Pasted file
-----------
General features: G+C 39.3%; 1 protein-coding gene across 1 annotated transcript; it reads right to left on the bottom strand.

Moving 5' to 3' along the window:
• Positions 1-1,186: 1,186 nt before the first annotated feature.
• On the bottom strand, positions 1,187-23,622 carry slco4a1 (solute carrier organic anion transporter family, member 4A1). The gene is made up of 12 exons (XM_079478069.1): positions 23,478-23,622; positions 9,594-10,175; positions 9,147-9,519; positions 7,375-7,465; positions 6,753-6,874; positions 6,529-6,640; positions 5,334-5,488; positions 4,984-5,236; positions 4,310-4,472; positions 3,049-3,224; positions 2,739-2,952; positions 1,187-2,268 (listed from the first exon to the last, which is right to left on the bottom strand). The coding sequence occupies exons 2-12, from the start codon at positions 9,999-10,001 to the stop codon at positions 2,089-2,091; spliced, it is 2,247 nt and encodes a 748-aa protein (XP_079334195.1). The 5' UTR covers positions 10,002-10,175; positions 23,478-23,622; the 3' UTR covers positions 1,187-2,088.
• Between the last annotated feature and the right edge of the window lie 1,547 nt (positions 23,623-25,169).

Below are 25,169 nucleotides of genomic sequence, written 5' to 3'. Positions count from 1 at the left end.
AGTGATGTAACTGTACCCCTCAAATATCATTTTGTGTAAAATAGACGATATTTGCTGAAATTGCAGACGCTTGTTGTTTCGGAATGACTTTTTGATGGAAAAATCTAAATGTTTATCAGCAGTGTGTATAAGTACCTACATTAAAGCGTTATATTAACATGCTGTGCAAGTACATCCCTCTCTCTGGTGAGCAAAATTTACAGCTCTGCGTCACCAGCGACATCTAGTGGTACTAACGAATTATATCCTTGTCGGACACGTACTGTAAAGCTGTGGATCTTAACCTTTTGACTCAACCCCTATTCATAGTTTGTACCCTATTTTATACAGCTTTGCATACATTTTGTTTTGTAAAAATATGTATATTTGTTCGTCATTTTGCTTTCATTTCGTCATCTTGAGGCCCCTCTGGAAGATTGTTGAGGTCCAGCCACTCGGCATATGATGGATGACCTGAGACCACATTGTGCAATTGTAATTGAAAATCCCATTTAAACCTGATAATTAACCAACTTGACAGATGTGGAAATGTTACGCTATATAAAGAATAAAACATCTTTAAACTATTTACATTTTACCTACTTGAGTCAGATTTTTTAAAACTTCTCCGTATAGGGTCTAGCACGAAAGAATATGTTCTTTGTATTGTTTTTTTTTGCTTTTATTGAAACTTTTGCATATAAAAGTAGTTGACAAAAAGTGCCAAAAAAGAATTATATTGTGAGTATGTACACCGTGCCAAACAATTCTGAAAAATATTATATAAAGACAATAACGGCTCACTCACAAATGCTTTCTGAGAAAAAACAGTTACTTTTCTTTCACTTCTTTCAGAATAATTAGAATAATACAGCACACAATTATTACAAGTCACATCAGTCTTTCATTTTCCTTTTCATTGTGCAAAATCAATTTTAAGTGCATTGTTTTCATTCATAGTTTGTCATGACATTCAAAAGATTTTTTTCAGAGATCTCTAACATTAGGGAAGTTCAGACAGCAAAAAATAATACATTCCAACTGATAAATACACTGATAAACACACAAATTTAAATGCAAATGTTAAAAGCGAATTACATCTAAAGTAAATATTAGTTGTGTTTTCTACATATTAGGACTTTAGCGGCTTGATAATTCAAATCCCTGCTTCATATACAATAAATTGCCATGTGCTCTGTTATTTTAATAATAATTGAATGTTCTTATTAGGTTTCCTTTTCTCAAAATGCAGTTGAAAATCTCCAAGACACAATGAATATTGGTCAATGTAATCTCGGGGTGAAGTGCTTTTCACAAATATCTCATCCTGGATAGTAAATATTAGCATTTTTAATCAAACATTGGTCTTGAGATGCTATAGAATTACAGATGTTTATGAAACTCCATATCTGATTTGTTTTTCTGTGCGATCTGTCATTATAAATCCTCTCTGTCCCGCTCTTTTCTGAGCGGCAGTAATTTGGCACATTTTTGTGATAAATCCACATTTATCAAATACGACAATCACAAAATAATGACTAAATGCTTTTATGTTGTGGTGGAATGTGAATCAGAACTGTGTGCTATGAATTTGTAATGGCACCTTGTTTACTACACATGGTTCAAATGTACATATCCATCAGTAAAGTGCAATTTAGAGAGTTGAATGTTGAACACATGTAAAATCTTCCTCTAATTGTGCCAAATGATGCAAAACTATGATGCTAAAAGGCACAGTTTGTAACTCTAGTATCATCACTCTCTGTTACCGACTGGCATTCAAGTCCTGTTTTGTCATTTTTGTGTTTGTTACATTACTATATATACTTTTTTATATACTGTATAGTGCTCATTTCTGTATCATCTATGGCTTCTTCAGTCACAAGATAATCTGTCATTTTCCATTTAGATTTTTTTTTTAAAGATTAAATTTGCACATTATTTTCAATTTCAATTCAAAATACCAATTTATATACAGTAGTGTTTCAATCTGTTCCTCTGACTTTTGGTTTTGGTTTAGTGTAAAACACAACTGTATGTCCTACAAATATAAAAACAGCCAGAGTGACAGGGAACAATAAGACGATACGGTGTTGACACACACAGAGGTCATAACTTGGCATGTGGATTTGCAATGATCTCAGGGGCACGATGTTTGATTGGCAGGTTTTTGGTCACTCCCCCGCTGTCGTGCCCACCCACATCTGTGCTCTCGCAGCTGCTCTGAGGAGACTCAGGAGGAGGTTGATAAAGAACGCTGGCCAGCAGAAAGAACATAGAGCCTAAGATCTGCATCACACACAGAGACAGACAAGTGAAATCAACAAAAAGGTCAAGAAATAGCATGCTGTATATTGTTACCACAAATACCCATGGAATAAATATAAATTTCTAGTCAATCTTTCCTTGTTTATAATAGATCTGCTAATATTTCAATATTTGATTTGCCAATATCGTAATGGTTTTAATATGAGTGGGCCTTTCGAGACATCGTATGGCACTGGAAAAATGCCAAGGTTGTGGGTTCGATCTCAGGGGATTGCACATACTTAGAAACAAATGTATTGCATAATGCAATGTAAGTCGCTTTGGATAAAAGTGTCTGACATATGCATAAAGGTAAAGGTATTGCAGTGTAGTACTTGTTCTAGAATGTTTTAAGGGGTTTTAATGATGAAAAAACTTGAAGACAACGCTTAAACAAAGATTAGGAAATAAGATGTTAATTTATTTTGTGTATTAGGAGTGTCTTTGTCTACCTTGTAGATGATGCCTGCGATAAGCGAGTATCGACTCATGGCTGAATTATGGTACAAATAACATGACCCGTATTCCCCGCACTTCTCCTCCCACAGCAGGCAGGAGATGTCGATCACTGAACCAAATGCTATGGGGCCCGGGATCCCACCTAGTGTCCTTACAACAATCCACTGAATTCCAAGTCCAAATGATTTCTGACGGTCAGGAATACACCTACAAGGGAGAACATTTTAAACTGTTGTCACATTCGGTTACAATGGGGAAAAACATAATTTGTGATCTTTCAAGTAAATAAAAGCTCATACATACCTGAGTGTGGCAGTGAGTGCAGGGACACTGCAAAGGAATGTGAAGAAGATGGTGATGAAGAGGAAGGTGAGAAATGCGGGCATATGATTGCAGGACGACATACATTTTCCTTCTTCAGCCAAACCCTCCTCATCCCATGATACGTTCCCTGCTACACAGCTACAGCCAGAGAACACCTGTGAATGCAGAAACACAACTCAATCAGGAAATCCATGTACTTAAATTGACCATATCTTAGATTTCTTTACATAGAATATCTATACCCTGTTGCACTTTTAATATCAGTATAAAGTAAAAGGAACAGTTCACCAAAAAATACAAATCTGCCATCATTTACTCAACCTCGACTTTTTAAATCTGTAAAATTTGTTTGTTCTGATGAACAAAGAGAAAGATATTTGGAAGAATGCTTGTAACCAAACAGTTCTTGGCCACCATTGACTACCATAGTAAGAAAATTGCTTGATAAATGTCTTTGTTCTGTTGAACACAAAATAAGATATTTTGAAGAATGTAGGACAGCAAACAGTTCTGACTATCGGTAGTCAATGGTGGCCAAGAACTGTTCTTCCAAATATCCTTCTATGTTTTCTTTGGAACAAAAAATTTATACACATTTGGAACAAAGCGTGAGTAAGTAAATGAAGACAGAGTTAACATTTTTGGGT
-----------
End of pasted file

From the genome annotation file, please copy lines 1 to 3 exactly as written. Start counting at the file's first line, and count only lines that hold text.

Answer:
General features: G+C 39.3%; 1 protein-coding gene across 1 annotated transcript; it reads right to left on the bottom strand.

Moving 5' to 3' along the window:
• Positions 1-1,186: 1,186 nt before the first annotated feature.